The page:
Preparing for the Glowing Lights of MONA

Posted by on Nov 21st, 2013 and filed under Glendale, News. You can follow any responses to this entry through the RSS 2.0. You can leave a response or trackback to this entry

Photo by Jason KUROSU Glendale dignitaries and civic leaders were on hand for the groundbreaking of the Museum of Neon Art.

Photo by Jason KUROSU
Glendale dignitaries and civic leaders were on hand for the groundbreaking of the Museum of Neon Art.


The groundbreaking for the Museum of Neon Art (MONA) on Nov. 13 brought Glendale city officials and members of the art community out for what will be Glendale’s first art museum, located in the heart of the city on Brand Boulevard.

Like a flag planted into unclaimed territory, a shovel with the blade framed by  neon bulbs awaited the ceremonial groundbreaking. Speakers detailed MONA’s long journey from its inception in 1981 to the four separate sites it occupied throughout Los Angeles before its future home in Glendale.

Kim Koga, executive director of MONA, described the vision for the museum as “a receptacle for all things neon both contemporary and vintage, a place to teach this unique and very Americana art form and a place to reveal the science behind the neon.”

Started by a group of neon artists, the nomadic museum has moved from location to location over the past 32 years until 2011 when Glendale agreed to construction at 216 Brand Blvd.

The museum would fit in with the city’s plan to establish an arts and culture district, an effort towards the promotion of art that has included attracting creative businesses to Glendale.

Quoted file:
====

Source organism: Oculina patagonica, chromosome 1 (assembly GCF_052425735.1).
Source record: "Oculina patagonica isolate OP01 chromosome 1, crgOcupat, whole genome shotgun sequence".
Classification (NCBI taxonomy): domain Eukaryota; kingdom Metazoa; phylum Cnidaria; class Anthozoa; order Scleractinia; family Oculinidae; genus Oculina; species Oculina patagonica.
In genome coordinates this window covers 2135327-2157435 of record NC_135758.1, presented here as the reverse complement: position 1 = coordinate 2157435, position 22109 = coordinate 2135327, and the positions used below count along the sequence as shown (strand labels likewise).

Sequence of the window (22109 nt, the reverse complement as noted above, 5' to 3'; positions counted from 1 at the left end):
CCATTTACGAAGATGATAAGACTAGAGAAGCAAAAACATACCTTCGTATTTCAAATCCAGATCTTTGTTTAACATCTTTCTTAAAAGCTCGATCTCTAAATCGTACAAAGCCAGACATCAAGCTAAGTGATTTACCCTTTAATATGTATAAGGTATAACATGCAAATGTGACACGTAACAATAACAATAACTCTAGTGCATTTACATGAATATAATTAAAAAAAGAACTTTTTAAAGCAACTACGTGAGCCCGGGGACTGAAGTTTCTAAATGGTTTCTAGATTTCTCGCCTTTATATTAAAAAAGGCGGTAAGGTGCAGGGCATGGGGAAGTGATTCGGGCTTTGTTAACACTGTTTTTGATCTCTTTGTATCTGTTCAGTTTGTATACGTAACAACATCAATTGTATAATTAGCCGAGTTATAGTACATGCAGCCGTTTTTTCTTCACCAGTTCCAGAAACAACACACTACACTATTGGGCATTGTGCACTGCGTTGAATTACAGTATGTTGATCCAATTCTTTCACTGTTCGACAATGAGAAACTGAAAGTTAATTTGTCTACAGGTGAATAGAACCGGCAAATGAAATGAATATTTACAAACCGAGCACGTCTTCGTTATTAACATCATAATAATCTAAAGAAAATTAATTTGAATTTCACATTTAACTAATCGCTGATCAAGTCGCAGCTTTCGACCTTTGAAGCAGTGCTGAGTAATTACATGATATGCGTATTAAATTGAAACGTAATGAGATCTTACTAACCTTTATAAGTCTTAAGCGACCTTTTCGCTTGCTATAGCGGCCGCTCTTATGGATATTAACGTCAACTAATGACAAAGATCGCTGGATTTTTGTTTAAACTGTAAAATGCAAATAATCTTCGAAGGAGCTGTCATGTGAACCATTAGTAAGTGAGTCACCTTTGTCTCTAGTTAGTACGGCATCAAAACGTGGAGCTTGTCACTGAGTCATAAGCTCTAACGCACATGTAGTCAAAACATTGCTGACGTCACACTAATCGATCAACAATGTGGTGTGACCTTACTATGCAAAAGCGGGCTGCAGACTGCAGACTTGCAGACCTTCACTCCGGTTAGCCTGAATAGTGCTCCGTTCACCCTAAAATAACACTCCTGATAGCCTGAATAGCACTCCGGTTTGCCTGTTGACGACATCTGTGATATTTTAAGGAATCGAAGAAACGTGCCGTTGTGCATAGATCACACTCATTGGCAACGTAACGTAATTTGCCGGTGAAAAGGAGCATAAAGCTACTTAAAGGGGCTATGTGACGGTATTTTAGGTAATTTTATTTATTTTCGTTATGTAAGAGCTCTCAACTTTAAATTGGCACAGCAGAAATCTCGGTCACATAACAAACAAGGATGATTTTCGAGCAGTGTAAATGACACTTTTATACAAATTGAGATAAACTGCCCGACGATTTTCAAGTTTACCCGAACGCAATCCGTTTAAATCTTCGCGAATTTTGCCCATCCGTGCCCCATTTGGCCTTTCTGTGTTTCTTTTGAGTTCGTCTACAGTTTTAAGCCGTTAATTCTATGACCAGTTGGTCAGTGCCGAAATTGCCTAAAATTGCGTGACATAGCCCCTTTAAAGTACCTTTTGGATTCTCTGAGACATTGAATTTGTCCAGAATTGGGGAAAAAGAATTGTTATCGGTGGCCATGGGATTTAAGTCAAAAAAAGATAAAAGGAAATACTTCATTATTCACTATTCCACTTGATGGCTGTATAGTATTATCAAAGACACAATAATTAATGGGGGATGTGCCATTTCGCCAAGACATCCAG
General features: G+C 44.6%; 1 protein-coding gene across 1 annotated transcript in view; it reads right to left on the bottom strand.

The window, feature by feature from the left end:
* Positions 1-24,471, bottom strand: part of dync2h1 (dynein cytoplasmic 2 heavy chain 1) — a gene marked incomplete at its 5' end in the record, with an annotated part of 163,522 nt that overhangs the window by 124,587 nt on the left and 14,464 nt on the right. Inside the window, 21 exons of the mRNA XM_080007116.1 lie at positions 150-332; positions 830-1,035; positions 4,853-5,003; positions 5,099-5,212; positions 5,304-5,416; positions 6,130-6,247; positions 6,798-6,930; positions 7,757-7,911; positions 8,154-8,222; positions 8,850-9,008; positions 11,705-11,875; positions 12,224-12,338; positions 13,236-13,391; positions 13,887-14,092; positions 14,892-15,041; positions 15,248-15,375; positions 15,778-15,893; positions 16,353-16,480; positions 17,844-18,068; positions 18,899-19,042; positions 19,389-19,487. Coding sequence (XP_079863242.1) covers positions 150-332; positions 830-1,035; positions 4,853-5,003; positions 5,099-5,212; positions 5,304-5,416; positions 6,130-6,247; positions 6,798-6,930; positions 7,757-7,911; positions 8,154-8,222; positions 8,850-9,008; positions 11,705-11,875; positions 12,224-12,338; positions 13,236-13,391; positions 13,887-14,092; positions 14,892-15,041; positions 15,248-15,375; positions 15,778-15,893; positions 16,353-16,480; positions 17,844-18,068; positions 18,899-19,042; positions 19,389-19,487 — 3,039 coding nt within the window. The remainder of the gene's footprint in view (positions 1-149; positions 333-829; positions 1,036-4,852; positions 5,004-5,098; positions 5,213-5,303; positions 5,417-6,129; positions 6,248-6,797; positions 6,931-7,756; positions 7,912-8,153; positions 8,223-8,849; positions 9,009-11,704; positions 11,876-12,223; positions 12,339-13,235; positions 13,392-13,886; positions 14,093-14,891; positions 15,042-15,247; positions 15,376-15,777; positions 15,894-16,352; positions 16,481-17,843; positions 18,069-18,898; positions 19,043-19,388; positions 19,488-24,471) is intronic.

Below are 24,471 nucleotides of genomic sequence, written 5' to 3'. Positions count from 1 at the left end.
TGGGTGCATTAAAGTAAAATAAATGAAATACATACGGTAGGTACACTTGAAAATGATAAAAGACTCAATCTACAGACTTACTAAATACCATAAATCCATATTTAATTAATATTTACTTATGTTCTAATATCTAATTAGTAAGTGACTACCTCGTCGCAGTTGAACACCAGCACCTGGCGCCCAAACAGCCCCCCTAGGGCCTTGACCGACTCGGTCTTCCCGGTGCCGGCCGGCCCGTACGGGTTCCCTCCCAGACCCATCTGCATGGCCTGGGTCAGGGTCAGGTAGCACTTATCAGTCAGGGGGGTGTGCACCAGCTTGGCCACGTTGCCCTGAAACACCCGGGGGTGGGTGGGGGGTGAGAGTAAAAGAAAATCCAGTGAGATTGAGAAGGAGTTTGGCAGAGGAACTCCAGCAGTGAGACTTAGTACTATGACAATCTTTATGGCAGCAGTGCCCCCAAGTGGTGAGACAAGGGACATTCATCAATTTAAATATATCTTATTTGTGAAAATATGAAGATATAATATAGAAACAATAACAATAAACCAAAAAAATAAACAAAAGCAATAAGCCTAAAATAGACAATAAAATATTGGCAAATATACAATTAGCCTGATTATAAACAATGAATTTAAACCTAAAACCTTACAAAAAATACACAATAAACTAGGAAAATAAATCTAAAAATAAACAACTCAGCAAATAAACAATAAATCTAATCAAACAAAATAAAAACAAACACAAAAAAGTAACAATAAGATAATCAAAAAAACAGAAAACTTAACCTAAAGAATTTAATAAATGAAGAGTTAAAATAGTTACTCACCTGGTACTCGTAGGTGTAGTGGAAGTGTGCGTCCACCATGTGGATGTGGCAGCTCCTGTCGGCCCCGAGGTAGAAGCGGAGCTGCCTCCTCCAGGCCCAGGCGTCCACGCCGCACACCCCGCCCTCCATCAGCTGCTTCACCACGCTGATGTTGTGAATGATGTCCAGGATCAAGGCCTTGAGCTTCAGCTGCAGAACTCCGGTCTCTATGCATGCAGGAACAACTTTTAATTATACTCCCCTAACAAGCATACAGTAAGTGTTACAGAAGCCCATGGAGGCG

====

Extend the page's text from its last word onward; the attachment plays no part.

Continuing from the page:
City Councilmember Laura Friedman said MONA’s construction was yet another sign of Glendale’s ascension as a city, especially concerning the arts.

“All you have to do is look around to see that downtown Glendale is booming,” said Friedman, referring to increased business within downtown. In addition to business, Friedman said, “You have to have cultural amenities as well.”

MONA officials are also holding fundraisers to raise $1.5 million to “complete the interior build-out of the space and fund new programming,” according to Koga.

Members of MONA were excited about the future of the “little storefront on Traction Avenue downtown with a neon Mona Lisa glowing out front,” as described by Adrine Biondo, liaison for MONA’s board of trustees.

“I was intrigued by the little museum, never dreaming that I’d be standing here 32 years later as MONA becomes a vibrant part of Glendale’s exciting new arts district,” said Biondo.

David Svenson, president of MONA’s board of trustees, said the museum had been through a “long haul,” but Svenson was happy that MONA had finally found a home.

“It seems like Glendale is the perfect fit for MONA,” said Svenson.

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